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About the Challenge

The OSU Building Energy Challenge strives to reduce energy consumption in participating buildings through the combined actions of building occupants.  Using only no-to-low cost measures, we believe that energy consumption in our buildings can be significantly reduced by

  • Making occupants aware of their energy consumption and the associated environmental impacts
  • Informing occupants of ways to reduce their energy consumption
  • Providing weekly energy consumption information to occupants

We will provide the information, but you must provide the action.  A small amount of effort by many occupants will result in significant energy savings, without significantly burdening any one individual.

Participant Responsibilities:

Event Coordinator: Mikkel VandeBergh (Student Sustainability Initiative)

Ensure proper coordination and communication between all participants of the Challenge.  Provide marketing materials and consultation where requested.  Coordinate events and prizes. Contact Mikkel for questions directly related to Residence Halls.

Outreach and Marketing Coordinator: Bo Bestvina (OSU Sustainability Office)

Provide marketing materials, contact building representatives, and offer consultation when requested. Contact Bo for non-residence buildings.

Data Reporter: Nick Somnitz  (OSU Sustainability Office)

Do weekly meter reads and provide energy data analysis. Contact Nick for energy updates.

Building Reps:

Act as building contact for coordinators and data reporter, mainly involved with distribution of materials and communications to own unit/department and to volunteers.


Distribute materials and communications to unit/department.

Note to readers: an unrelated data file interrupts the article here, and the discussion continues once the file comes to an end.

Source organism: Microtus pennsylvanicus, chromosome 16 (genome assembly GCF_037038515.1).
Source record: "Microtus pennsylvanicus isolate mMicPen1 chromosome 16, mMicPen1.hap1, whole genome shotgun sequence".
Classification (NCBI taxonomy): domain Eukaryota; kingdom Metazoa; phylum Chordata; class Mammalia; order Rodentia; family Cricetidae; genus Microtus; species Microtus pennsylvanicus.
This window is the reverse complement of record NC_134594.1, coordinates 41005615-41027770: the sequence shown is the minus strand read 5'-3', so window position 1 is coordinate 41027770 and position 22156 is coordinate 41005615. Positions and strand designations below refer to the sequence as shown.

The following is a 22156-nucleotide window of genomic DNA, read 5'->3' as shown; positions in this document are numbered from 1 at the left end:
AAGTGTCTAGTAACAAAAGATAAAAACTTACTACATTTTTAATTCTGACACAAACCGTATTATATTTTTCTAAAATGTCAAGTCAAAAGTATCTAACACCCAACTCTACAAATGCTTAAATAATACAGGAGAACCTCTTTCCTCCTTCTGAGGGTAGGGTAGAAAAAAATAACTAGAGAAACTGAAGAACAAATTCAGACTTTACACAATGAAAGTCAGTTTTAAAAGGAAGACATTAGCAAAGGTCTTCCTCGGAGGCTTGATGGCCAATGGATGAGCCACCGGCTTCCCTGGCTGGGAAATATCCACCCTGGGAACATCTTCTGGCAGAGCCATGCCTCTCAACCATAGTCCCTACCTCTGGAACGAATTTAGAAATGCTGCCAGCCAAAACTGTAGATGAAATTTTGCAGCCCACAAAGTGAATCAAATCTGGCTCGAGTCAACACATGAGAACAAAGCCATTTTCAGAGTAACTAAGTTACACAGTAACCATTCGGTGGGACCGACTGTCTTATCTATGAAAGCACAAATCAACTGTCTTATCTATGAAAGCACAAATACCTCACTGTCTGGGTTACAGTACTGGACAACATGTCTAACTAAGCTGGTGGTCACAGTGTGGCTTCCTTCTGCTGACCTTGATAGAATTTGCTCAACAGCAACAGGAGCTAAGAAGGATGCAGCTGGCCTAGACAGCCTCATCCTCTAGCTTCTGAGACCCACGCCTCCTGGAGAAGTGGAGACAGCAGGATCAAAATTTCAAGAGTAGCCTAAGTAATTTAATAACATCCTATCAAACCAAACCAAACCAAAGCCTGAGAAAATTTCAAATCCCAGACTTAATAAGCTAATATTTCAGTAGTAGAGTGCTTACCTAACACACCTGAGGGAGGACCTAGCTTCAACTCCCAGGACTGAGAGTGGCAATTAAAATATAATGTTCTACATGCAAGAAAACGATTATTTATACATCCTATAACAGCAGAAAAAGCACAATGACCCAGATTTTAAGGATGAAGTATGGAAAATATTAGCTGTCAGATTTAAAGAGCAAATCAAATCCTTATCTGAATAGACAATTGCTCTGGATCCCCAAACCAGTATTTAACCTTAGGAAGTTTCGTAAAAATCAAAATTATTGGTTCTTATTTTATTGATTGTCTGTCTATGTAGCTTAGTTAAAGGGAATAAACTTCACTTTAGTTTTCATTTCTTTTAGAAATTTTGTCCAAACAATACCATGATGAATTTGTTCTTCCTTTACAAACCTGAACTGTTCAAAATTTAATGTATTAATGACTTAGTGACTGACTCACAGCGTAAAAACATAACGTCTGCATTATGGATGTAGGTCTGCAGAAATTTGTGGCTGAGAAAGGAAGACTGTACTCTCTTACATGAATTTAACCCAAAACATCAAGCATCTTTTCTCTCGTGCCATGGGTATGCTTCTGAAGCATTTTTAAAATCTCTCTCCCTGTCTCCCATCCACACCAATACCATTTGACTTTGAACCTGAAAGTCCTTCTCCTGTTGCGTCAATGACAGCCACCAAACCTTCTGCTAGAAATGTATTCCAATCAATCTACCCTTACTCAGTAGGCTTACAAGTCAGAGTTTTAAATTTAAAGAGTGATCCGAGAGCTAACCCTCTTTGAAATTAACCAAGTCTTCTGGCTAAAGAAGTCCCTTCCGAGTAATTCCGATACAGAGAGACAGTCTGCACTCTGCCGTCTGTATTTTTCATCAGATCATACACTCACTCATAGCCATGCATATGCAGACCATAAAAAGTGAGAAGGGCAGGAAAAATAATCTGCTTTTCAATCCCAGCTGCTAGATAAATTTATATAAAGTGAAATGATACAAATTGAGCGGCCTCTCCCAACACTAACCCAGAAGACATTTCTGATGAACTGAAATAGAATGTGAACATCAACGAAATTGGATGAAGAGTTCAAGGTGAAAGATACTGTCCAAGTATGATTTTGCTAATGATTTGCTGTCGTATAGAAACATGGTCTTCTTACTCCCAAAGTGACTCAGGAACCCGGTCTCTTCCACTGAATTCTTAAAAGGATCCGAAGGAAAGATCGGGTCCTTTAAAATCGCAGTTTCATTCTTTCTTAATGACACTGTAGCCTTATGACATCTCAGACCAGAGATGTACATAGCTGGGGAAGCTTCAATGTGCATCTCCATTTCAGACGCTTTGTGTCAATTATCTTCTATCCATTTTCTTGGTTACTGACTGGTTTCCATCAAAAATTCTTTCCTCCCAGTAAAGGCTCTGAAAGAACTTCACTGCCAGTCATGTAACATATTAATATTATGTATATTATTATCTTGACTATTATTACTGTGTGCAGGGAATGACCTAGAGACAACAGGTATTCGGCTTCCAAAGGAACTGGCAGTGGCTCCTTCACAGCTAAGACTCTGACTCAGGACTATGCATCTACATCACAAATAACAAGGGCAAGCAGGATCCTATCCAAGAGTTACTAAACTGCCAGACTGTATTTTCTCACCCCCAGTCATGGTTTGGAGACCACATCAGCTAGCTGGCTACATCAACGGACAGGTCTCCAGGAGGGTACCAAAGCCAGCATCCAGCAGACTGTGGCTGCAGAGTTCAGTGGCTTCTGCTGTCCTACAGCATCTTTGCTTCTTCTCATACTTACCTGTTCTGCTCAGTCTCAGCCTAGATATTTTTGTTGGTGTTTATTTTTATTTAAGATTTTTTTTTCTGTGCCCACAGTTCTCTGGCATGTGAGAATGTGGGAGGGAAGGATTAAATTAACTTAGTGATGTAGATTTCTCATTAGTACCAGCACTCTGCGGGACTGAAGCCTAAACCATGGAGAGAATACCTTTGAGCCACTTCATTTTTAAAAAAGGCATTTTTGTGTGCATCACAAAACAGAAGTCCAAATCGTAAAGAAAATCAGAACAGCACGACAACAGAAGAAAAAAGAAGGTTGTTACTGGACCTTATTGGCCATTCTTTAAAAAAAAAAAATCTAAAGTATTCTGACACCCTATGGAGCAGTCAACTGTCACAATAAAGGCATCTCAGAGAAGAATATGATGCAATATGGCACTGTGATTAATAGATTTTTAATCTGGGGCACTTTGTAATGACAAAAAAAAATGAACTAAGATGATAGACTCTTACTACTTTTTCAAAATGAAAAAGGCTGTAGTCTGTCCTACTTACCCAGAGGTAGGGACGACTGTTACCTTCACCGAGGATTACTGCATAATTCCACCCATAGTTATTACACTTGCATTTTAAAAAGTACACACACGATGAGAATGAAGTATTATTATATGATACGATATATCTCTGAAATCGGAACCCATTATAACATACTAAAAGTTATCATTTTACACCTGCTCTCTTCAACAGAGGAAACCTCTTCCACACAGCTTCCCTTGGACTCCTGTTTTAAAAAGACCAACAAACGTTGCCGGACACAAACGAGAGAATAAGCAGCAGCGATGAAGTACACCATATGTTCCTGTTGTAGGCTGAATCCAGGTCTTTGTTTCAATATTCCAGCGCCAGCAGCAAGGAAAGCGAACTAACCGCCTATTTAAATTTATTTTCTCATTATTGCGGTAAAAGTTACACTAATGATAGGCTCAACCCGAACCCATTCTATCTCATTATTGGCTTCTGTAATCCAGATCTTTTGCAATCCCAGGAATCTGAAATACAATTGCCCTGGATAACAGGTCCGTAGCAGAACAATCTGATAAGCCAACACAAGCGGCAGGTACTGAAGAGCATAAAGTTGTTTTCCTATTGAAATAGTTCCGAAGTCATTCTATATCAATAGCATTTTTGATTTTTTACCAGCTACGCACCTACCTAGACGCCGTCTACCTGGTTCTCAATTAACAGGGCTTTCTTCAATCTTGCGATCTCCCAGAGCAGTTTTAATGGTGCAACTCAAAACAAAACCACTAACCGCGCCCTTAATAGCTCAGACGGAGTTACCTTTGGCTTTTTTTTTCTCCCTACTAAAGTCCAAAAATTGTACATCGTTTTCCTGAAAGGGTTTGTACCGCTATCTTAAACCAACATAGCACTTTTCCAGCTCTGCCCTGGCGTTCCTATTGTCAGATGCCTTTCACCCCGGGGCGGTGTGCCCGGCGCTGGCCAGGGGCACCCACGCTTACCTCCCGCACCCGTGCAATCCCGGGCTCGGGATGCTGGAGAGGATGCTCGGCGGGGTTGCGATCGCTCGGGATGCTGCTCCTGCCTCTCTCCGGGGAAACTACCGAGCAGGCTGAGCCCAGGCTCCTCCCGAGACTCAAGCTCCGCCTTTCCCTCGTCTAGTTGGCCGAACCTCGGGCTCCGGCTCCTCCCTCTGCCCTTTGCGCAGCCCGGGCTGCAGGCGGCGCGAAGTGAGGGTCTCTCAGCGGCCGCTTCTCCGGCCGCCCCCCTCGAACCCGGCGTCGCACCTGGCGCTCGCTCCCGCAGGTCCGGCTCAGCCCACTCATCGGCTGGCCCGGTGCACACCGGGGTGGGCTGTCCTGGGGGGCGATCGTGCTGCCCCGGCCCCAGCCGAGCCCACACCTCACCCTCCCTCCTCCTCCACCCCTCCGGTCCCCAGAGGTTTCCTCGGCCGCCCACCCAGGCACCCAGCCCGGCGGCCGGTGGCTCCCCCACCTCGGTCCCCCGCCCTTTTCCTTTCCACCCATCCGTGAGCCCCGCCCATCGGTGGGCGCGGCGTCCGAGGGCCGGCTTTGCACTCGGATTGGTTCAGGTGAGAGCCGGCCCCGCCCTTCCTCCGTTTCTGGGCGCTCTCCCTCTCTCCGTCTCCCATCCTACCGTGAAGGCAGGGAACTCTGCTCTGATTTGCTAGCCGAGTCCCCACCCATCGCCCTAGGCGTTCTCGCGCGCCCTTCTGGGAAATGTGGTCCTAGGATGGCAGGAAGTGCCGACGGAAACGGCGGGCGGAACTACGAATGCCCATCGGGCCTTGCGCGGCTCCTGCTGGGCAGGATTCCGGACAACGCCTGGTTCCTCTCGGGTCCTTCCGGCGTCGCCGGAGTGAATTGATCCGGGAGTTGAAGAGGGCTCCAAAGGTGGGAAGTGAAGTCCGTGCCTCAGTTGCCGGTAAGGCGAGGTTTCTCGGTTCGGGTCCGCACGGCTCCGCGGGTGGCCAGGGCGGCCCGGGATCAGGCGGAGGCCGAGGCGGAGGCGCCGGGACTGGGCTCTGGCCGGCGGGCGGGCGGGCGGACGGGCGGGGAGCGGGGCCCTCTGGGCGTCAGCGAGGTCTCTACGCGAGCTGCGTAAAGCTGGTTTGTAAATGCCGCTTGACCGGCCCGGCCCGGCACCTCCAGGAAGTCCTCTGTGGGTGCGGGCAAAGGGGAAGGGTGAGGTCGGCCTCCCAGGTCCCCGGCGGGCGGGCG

"Above and beyond" actions: Promote event within unit and beyond.  Take responsibility for typically overlooked spaces (e.g. turn off bathroom lights at night).  Request compact fluorescent lamps and power strips.  Request information on making building equipment and processes more efficient.  Network within building to further promote event.


Duration of the Challenge:

The 2012 Building Energy Challenge runs from February 6th to the 27th. Normally the challenge runs for the entire month of February

Calculation of the Baseline:

The energy baseline for each building is the line by which success will be measured.  Calculated using electricity consumption for the past three Februaries, the baseline allows for comparison between buildings while negating the significant differences between buildings (square footage, building use type, age, HVAC systems, etc.).  While this Challenge is billed as a competition between buildings, buildings are essentially competing against their historical consumption

Weekly baselines are created for each building. 

General Rules:

While the Challenge is between buildings, buildings are essentially competing against themselves.  For each building, an energy baseline, based on past February energy data, will be created.  Buildings that use the least amount of energy when compared to the baseline each week and for the duration of the Challenge win prizes.

The Challenge is focused on no-to-low cost actions performed by individuals or unit/departmental groups.  Examples of these actions may include:

  • Turning off lights in unoccupied areas
  • Putting computers into standby during long periods of downtime (>30 minutes) and at night
  • Using a power strip or unplugging electrical devices at night
  • Setting thermostat at appropriate levels

Please see our Tips page for more example actions.

While significant savings can obviously be made through building improvements (lighting upgrades, HVAC recommissioning, building envelope improvements, etc.) the goal of the Challenge is to inspire energy efficiency through behavioral change, not through capital improvements.

However, some low-cost equipment is available to all participants of the Challenge.  These include:

  • Compact fluorescent lamps (CFLs)
  • Power strips

Please contact Bo for more information about receiving this equipment.

Contact Info

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